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This post supported by a grant from the Patty Dumpling Endowed Chair for coverage of oil spills, pipelines, fracking, and subsidizing our own demise via Global Warming


Just in case you were wondering, America is still shoveling huge amounts of taxpayer money at fossil fuel companies, because without tax incentives, the poor dears would be unable to turn a profit. Or at least, unable to pile up higher record profits. And we'd never have any jobs ever again! Or something. The Guardian brings us a fun investigation of just a few of the wonderful ways in which the world's richest corporations are receiving big taxpayer bucks -- and would you believe the subsidies for each of the three projects they looked at just happened to be pushed by politicians who received nice fat campaign contributions from the oil industry? You would? Gosh, that's pretty cynical of you. Keep it up.

Using a nifty little "Subsidy Tracker" tool from the advocacy group Good Jobs First, The Guardian took a close look at several lucky duckies that have been getting nice infusions of corporate welfare:

  • A proposed Shell petrochemical refinery in Pennsylvania is in line for $1.6bn (£1bn) in state subsidy, according to a deal struck in 2012 when the company made an annual profit of $26.8bn.
  • ExxonMobil’s upgrades to its Baton Rouge refinery in Louisiana are benefitting from $119m of state subsidy, with the support starting in 2011, when the company made a $41bn profit.
  • A jobs subsidy scheme worth $78m to Marathon Petroleum in Ohio began in 2011, when the company made $2.4bn in profit.

Even more amazingly, not one of the oil companies has had to pass a drug test or face careful scrutiny of the items in its shopping cart. If Exxon-Mobil executives want some crab legs, then by golly, maybe we should be giving them more, to reward their hard work.

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And are these big subsidies the result of the oil companies' wise investment strategy in Politician Futures? Could be! In Pennsylvania, Shell's building that $4 billion plant with a generous tax credit of $66 million a year, for the next 25 years, which is a pretty good return on investment. The oil and gas industry contributed over $1 million to the campaign of then-Gov. Tom Corbett, who helped set up the tax breaks but went and lost his re-election bid in 2014, which seems ungrateful of him.

In Louisiana, where the entire state government is a wholly-owned subsidiary of the oil and gas industry, The Guardian notes that Exxon-Mobil's refinery in Baton Rouge has received generous tax exemptions worth nearly $119 million, and as it happens, the industry also gave plenty to Gov. Bobby Jindal, with total contributions of more than $1,019,000 over 10 years. Gov. Jindal is also pretty fed up with that Barack Obama fellow, who denies the simple scientific fact that fossil fuels make us happy and safe and warm. Very, very warm.

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And then there's Ohio, where Marathon Oil has received a whole bunch of "job creation" tax cuts, totaling $78.5 million over 10 years -- a pretty nice return for oil and gas industry contributions to Gov. John Kasich, who was 2011's top recipient of fossil-fuel industry donations, receiving $213,519 that year alone. Kasich loves Marathon right back, and considers the tax incentives almost too piddling to worry about, really, saying "I think Marathon always wanted to be here ... All we’re doing is helping them.” Not that he'd ever cut the tax incentives.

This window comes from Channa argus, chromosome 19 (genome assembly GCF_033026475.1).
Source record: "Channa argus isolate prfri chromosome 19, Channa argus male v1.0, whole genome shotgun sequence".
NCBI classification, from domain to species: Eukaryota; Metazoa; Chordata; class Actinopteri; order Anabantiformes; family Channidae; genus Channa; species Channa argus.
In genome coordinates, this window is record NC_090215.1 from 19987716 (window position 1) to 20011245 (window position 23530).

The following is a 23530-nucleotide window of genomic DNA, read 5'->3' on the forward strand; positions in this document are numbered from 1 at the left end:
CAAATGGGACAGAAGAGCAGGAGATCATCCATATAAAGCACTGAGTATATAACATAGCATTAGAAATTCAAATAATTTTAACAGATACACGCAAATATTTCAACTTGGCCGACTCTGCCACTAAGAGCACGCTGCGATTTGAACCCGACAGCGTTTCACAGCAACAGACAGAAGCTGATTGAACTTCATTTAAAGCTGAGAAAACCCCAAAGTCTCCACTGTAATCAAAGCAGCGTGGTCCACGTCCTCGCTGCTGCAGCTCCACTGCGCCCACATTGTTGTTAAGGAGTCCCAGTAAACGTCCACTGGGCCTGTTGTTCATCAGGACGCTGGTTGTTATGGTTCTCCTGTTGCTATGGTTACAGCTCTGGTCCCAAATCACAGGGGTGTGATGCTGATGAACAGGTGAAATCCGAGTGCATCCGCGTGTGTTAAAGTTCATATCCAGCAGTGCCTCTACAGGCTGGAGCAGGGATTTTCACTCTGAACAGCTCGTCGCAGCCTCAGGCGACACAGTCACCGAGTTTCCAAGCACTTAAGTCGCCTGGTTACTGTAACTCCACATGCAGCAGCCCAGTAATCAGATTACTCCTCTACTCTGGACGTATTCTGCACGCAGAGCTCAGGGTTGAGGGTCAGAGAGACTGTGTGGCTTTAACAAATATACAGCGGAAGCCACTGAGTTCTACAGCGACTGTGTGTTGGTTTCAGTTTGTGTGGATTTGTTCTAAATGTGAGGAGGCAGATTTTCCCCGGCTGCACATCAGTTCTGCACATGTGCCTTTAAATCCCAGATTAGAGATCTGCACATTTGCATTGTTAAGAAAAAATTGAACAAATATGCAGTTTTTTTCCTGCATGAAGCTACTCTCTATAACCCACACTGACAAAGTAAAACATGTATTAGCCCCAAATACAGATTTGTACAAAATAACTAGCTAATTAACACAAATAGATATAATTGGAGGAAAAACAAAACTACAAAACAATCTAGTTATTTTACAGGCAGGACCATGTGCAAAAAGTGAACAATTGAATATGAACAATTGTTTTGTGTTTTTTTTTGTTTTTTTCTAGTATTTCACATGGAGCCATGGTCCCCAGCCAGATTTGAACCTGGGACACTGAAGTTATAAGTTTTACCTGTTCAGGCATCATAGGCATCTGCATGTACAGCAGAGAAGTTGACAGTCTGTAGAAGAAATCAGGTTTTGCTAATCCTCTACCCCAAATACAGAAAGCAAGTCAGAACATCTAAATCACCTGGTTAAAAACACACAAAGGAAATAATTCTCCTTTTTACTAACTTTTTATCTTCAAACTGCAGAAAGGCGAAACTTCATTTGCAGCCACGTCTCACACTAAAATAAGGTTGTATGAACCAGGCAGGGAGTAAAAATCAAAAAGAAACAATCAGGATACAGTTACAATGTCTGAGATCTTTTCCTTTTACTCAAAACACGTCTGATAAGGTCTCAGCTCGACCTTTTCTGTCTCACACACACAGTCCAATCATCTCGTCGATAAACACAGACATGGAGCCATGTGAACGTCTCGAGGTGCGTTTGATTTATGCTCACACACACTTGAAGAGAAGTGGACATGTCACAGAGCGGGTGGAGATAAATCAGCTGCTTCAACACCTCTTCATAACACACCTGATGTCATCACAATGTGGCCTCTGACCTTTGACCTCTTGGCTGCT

The reporters also sought comments from each of the oil companies; while Shell and Marathon spokespeople offered the usual boilerplate arglebargle about the joys of private-public partnerships and jobs, jobs, jobs, Exxon-Mobil decided to go Full Pissypants, because The Guardian has been treasonously pushing for nonprofits to disinvest from fossil fuel companies and aggressively calling attention to the science on climate change:

A spokesman for ExxonMobil said: “ExxonMobil will not respond to Guardian inquiries because of its lack of objectivity on climate change reporting demonstrated by its campaign against companies that provide energy necessary for modern life, including newspapers.”

GOTCHA! Don't go criticizing big oil until all your own computers and printing plants run on solar cells and your dumb liberal papers are delivered by dolphins, you dirty hippies. And now The Guardian needs to buy an acre of rainforest to offset the CO2 from that burn.

Mind you, not everyone sees the obvious utility of subsidizing the companies that are helping to make the planet unlivable; Sen. Bernie Sanders and Rep. Keith Ellison have introduced the "End Polluter Welfare Act," which would eliminate $135 billion in subsidies to the fossil fuel industry over the next decade. Sanders and Ellison wrote, in support of their bill,

At a time of rising global temperatures and increasing threats to our nation’s social safety net, it makes no sense for Congress to continue giving away taxpayer money to the highly profitable and highly polluting fossil fuel industry.

And then the Republican majorities in the House and Senate laughed and laughed and laughed, while phoning up the Koch brothers to ask for more money, the end.

[The Guardian / Subsidy Tracker]

Doktor Zoom

Doktor Zoom's real name is Marty Kelley, and he lives in the wilds of Boise, Idaho. He is not a medical doctor, but does have a real PhD in Rhetoric. You should definitely donate some money to this little mommyblog where he has finally found acceptance and cat pictures. He is on maternity leave until 2033. Here is his Twitter, also. His quest to avoid prolixity is not going so great.

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